Friday, March 15, 2013/lk
Nine high school-aged poetry champions from around Oregon are set to compete in the state Poetry Out Loud competition on March 16, including Emelia (Emmy) McPherson of Hood River Valley High School. Each Poetry Out Loud competitor has already won both school and regional contests held earlier this year.
Of McPherson’s victory March 9 in Beaverton, HRVHS teacher and Poetry Out Loud adviser Gabe Judah said, “(Her) excellent performances of Walt Witman’s very challenging ‘Vigil Strange I Kept on the Field one Night’ and Hart Crane’s ‘My Grandmother’s Love Letters’ helped her to make it to the final round of the regional competition.
“Her third poem of the evening, ‘Black Boys Play the Classics,’ by Toi Derricotte, propelled her to victory.”
He said that her performance of that poem moved one judge to comment that “Each character had their own movement and voice.”
McPherson, 16, is a trumpet player in three different ensembles and sings soprano is several vocal groups. She is a lettered member of the lacrosse team and plans to pursue the arts in college. This is her third year participating in Poetry Out Loud.
The nine regional champions, ranging in age from 15 to 18, are fine-tuning their recitations, and will be judged on physical presence, voice and articulation, appropriateness of dramatization, accuracy, evidence of understanding, level of difficulty and overall performance. Each contestant must prepare three poems.
The state competition winner, to be announced immediately after the recitations at Saturday’s event, will represent Oregon in the national finals in Washington, D.C., April 29-30.
The Oregon champion wins an all-expense-paid trip to Washington, D.C., (with a chaperone), a $200 scholarship and $500 for the school library to purchase poetry books. At nationals, Oregon’s winner will compete for more than $35,000 in scholarships.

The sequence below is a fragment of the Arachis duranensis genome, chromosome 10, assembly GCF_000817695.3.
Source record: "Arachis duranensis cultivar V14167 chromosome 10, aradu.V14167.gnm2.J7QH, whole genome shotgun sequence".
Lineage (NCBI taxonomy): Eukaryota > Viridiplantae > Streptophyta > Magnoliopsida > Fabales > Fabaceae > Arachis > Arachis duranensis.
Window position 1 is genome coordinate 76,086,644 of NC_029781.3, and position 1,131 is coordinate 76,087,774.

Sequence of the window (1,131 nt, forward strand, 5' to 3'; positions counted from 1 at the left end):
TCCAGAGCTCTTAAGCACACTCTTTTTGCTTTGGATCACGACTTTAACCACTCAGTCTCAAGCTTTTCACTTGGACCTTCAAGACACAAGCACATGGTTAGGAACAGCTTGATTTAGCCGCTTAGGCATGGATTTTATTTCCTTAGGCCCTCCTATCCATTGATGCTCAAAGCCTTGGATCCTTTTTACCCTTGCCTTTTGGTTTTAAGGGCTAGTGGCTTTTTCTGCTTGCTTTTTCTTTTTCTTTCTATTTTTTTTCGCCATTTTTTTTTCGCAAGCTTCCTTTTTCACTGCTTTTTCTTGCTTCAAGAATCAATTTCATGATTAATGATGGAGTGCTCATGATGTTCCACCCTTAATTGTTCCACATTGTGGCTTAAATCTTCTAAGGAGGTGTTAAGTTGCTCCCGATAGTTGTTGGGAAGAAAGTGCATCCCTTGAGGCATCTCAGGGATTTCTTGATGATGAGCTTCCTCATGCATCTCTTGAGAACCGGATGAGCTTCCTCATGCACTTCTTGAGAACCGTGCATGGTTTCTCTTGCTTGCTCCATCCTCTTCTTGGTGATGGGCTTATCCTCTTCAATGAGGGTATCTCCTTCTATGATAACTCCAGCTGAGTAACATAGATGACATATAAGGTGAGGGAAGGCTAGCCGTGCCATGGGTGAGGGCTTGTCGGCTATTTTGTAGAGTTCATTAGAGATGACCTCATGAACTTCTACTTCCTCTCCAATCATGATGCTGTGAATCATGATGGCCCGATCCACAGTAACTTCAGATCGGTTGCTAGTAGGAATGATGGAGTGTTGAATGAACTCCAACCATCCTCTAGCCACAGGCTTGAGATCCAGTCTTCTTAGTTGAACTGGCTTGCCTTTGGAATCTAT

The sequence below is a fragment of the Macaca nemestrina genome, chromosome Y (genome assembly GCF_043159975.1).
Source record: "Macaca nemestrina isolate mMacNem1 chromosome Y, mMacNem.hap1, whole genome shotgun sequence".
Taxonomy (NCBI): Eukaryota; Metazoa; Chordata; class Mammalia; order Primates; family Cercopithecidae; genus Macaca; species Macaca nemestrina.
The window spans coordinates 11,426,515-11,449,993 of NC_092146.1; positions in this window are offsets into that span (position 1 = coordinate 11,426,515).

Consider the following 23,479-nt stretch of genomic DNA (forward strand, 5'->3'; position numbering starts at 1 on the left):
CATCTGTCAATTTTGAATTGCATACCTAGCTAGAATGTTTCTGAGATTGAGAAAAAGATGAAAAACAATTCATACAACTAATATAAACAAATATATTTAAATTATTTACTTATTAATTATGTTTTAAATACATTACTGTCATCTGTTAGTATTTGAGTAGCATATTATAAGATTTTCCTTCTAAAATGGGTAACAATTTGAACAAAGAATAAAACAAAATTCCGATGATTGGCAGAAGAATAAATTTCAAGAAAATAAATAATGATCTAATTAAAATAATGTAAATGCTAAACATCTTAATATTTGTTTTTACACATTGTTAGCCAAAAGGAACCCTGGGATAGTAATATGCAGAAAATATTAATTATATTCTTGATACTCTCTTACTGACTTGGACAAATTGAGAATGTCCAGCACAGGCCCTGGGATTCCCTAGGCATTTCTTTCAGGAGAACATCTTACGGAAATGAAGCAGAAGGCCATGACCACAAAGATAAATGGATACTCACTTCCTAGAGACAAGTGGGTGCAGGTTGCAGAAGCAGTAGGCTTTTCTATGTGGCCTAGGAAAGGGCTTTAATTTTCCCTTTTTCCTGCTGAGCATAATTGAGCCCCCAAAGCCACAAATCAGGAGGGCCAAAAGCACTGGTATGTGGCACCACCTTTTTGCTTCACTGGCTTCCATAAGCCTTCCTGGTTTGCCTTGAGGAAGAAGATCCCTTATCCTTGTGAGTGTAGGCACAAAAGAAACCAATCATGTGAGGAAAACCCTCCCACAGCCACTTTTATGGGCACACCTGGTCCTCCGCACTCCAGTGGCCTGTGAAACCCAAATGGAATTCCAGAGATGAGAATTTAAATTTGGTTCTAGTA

This year’s judges are Mike Chaser, assistant professor of English at Willamette University, Crystal Williams, professor of creative writing at Reed College, and Scott Poole, poet and founding director of the Portland literary festival Wordstock. Poole will present an original poem as the invocation for the event.
The competition will be held from 1-4 p.m. in the Spinning Room of the Willamette Heritage Center at Mission Mill, 1313 Mill St. S.E. in Salem.
Poetry Out Loud, now in its eighth successful year in Oregon, involves the memorization and recitation of classic poetry and culminates in a statewide competition.
The program seeks to foster the next generation of literary readers by capitalizing on the latest trends in poetry: recitation and performance. It builds on the resurgence of poetry as an oral art form, as seen in the slam poetry movement, and brings aspects of slam poetry, spoken word and theater into the English class.
For more information on Poetry Out Loud, contact the Oregon Arts Commission at 503-986-0082, or visit www.poetryoutloud.org.